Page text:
The view the world the Jews had are then depicted by Jesus when he said the younger son “went and hired himself out to one of the citizens of that country, who sent him to his fields to feed the pigs.” The Jews were no better than anyone else in the world; but as an outsider, in a foreign land, a Jew had to take the lowest rung of the social class scale (if they had no wealth). That made them be less important than the welfare of livestock (the possessions of Gentiles).
That takes me back to the younger son asking the “Father” for a “share of substance,” which when “life” is granted becomes a request for reincarnation. To request reincarnation says a soul was basically promising Yahweh, “If you give me another chance, I’ll swear I will serve you in the next life.” This makes him voluntarily take the hardest path to redemption.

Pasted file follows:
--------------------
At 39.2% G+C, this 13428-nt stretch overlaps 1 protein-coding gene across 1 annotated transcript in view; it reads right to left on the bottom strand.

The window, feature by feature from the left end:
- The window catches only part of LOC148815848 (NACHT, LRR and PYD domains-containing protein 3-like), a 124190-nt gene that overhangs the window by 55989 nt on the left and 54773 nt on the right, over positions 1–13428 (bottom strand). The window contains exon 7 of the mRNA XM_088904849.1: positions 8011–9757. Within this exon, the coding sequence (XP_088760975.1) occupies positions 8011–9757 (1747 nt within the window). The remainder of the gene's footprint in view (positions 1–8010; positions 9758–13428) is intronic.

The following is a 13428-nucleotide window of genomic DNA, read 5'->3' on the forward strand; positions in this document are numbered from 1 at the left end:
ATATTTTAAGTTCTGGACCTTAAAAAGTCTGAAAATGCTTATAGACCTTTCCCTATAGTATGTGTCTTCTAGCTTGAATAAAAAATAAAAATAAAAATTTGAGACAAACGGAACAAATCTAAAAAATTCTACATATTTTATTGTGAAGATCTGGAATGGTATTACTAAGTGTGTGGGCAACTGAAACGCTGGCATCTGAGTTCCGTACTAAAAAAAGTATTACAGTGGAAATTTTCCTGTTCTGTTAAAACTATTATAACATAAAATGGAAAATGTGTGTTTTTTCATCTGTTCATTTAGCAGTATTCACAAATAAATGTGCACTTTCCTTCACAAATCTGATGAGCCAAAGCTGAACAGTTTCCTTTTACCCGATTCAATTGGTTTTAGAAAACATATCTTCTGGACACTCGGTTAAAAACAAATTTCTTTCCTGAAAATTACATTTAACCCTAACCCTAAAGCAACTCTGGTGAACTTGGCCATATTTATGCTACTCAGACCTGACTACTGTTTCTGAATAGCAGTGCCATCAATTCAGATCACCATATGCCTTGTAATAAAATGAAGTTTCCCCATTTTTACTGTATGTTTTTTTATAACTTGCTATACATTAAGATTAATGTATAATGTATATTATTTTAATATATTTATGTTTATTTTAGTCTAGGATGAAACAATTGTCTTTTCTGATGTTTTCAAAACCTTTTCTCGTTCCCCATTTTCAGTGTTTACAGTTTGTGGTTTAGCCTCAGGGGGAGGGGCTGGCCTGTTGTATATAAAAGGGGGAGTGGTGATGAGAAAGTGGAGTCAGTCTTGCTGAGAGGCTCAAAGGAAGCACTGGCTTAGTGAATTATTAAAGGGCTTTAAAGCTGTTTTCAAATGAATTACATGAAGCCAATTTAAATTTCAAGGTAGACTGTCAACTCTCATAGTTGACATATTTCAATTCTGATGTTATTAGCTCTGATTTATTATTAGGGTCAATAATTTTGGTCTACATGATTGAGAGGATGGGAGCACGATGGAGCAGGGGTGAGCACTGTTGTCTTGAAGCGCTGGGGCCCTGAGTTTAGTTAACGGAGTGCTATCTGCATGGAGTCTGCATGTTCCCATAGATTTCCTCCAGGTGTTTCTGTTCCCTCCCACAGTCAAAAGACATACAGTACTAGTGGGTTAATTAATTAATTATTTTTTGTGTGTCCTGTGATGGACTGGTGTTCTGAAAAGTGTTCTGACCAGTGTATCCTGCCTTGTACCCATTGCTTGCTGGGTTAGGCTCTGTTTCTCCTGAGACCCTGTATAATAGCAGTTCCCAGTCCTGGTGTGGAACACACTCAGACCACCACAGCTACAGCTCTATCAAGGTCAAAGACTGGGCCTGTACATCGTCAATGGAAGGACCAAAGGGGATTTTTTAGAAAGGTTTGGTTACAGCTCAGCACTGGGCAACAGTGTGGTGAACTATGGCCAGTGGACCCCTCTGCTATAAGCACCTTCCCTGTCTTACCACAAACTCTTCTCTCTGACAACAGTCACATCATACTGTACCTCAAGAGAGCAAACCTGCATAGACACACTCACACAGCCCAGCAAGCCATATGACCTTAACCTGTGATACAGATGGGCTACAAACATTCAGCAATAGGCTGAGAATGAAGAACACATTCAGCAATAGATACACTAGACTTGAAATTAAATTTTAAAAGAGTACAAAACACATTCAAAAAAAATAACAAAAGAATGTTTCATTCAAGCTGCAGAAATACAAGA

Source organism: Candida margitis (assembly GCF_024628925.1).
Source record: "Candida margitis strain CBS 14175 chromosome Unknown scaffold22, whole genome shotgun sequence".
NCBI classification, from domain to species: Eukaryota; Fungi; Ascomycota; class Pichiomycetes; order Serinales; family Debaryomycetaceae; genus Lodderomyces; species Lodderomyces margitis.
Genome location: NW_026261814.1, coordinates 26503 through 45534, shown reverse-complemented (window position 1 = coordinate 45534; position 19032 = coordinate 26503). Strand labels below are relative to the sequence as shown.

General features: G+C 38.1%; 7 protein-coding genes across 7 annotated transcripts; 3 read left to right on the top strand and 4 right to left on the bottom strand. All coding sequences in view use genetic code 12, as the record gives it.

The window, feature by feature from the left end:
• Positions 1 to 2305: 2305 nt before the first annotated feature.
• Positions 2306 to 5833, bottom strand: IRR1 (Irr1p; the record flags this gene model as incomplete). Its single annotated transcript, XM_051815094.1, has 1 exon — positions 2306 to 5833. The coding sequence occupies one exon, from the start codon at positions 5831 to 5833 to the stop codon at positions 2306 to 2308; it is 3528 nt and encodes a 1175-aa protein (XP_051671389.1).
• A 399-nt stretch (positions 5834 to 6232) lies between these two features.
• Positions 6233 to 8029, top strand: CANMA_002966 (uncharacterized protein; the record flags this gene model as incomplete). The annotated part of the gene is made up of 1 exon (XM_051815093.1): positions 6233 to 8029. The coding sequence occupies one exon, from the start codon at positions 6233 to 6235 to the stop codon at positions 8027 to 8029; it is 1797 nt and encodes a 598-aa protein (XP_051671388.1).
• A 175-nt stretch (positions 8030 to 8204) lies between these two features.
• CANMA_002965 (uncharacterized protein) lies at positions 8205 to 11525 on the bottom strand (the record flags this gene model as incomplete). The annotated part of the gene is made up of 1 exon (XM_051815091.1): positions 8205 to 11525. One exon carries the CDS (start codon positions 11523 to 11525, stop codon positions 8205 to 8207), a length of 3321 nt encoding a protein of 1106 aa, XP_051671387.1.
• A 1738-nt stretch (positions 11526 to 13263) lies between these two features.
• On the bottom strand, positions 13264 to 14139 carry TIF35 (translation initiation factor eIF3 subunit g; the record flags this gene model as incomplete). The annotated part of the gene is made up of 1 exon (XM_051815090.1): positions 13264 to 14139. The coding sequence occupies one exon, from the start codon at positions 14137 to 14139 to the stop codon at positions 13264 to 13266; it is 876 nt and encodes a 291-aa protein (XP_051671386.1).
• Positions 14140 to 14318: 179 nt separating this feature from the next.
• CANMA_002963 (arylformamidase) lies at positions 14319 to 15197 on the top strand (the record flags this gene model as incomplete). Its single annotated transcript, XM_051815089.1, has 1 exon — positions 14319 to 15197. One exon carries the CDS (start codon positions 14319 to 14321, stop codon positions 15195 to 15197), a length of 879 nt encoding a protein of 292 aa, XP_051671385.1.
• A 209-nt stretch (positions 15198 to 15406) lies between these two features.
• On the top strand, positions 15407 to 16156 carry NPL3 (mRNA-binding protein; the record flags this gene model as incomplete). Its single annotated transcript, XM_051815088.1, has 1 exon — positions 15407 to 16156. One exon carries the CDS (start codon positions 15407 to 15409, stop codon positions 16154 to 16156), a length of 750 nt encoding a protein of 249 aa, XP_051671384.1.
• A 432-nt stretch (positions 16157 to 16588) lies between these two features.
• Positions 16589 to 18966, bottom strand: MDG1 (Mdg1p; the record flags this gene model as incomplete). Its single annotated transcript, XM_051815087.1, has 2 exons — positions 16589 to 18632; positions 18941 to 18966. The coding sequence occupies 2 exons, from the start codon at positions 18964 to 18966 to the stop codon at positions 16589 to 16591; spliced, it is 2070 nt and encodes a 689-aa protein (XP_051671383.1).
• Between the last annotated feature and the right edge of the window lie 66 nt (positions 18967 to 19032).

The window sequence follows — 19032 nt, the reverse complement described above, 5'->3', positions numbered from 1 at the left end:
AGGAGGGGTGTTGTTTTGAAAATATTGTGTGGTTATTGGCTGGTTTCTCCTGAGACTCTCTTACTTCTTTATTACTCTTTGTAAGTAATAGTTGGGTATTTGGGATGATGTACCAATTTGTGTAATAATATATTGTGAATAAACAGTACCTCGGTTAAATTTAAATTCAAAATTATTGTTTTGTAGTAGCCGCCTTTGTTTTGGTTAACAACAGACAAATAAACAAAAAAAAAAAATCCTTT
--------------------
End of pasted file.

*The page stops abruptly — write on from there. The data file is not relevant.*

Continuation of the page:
When we get to know the elder son, the father tells him, “Son, you are always with me, and all that is mine is yours.” That speaks of his being devoted to calling Yahweh his God, while memorizing the laws, life after life. He never gets to stay in heaven, because the Greek word “pantote” infers “at all times.” Thus, he does everything except submit his soul to Yahweh, like the younger son had done by then.
The elder son went into a fit of rage, when told the younger son was being celebrated. His test of Lent was passed. The 'fatted calf' sacrificed was himself; so, the younger son made his promise come true, serving the Father for the rest of eternity. The elder son's challenge accepted life after life is to get over self-worship, while pretending to be an equal to Yahweh in the material realm. Jesus pointed out how he was failing Yahweh once again.